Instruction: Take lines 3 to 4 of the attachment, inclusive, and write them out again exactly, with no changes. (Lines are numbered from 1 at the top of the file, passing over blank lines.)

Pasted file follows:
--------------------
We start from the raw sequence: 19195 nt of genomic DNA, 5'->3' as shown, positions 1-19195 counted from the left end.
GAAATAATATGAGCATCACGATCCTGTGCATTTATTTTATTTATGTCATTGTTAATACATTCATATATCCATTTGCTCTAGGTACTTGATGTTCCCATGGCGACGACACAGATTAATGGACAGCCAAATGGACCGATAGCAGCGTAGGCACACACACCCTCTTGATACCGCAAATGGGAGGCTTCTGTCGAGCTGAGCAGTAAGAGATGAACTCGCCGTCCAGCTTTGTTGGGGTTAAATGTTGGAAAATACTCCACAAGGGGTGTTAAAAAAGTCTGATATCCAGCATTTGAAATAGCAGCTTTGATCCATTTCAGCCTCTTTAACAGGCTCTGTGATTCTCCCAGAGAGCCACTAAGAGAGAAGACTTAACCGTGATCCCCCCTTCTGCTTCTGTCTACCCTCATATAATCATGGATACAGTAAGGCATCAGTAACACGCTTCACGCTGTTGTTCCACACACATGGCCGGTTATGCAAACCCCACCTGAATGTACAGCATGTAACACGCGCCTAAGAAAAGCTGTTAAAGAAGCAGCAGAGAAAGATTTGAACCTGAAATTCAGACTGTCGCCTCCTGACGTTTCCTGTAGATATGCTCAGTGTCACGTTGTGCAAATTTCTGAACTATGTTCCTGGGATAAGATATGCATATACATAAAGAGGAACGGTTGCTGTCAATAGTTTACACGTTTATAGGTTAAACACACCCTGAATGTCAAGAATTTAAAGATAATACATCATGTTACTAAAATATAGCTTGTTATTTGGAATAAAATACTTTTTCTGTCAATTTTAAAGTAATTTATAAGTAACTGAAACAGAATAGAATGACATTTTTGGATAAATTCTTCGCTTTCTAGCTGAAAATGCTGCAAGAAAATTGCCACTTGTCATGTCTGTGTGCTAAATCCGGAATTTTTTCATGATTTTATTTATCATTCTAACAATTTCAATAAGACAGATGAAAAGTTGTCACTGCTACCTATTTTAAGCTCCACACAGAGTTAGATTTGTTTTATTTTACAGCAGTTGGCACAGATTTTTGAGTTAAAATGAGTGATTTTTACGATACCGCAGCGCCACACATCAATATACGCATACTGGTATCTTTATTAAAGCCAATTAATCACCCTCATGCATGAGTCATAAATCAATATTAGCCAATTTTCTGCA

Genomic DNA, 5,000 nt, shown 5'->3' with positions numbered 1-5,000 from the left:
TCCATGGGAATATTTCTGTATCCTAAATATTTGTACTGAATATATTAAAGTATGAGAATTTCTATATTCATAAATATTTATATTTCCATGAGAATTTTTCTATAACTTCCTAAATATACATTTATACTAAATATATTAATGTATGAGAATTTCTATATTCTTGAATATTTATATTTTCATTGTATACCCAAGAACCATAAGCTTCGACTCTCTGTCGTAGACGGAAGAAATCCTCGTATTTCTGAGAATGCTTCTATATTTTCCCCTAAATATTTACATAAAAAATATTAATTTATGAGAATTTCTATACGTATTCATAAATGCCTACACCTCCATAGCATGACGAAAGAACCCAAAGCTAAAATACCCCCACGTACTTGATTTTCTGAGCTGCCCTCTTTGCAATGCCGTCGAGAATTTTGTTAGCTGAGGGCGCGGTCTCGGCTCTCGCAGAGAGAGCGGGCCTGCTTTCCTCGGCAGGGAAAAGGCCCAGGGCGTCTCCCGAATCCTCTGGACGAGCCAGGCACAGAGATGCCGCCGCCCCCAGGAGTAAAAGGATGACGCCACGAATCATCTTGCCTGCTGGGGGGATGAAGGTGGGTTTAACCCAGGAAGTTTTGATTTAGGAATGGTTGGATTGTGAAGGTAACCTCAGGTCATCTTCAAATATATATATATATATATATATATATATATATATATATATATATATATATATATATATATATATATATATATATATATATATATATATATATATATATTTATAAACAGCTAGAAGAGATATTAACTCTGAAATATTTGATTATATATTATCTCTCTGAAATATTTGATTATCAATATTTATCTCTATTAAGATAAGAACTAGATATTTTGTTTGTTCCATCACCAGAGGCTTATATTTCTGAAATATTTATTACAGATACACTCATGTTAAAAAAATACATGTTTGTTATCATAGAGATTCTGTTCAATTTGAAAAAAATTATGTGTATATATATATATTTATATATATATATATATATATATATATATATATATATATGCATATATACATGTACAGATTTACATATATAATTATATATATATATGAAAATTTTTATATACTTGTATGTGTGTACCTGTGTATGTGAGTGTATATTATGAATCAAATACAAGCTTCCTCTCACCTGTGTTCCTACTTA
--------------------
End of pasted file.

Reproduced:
Genomic DNA, 5,000 nt, shown 5'->3' with positions numbered 1-5,000 from the left:
TCCATGGGAATATTTCTGTATCCTAAATATTTGTACTGAATATATTAAAGTATGAGAATTTCTATATTCATAAATATTTATATTTCCATGAGAATTTTTCTATAACTTCCTAAATATACATTTATACTAAATATATTAATGTATGAGAATTTCTATATTCTTGAATATTTATATTTTCATTGTATACCCAAGAACCATAAGCTTCGACTCTCTGTCGTAGACGGAAGAAATCCTCGTATTTCTGAGAATGCTTCTATATTTTCCCCTAAATATTTACATAAAAAATATTAATTTATGAGAATTTCTATACGTATTCATAAATGCCTACACCTCCATAGCATGACGAAAGAACCCAAAGCTAAAATACCCCCACGTACTTGATTTTCTGAGCTGCCCTCTTTGCAATGCCGTCGAGAATTTTGTTAGCTGAGGGCGCGGTCTCGGCTCTCGCAGAGAGAGCGGGCCTGCTTTCCTCGGCAGGGAAAAGGCCCAGGGCGTCTCCCGAATCCTCTGGACGAGCCAGGCACAGAGATGCCGCCGCCCCCAGGAGTAAAAGGATGACGCCACGAATCATCTTGCCTGCTGGGGGGATGAAGGTGGGTTTAACCCAGGAAGTTTTGATTTAGGAATGGTTGGATTGTGAAGGTAACCTCAGGTCATCTTCAAATATATATATATATATATATATATATATATATATATATATATATATATATATATATATATATATATATATATATATATATATATATATATATATATATTTATAAACAGCTAGAAGAGATATTAACTCTGAAATATTTGATTATATATTATCTCTCTGAAATATTTGATTATCAATATTTATCTCTATTAAGATAAGAACTAGATATTTTGTTTGTTCCATCACCAGAGGCTTATATTTCTGAAATATTTATTACAGATACACTCATGTTAAAAAAATACATGTTTGTTATCATAGAGATTCTGTTCAATTTGAAAAAAATTATGTGTATATATATATATTTATATATATATATATATATATATATATATATATATATATGCATATATACATGTACAGATTTACATATATAATTATATATATATATGAAAATTTTTATATACTTGTATGTGTGTACCTGTGTATGTGAGTGTATATTATGAATCAAATACAAGCTTCCTCTCACCTGTGTTCCTACTTA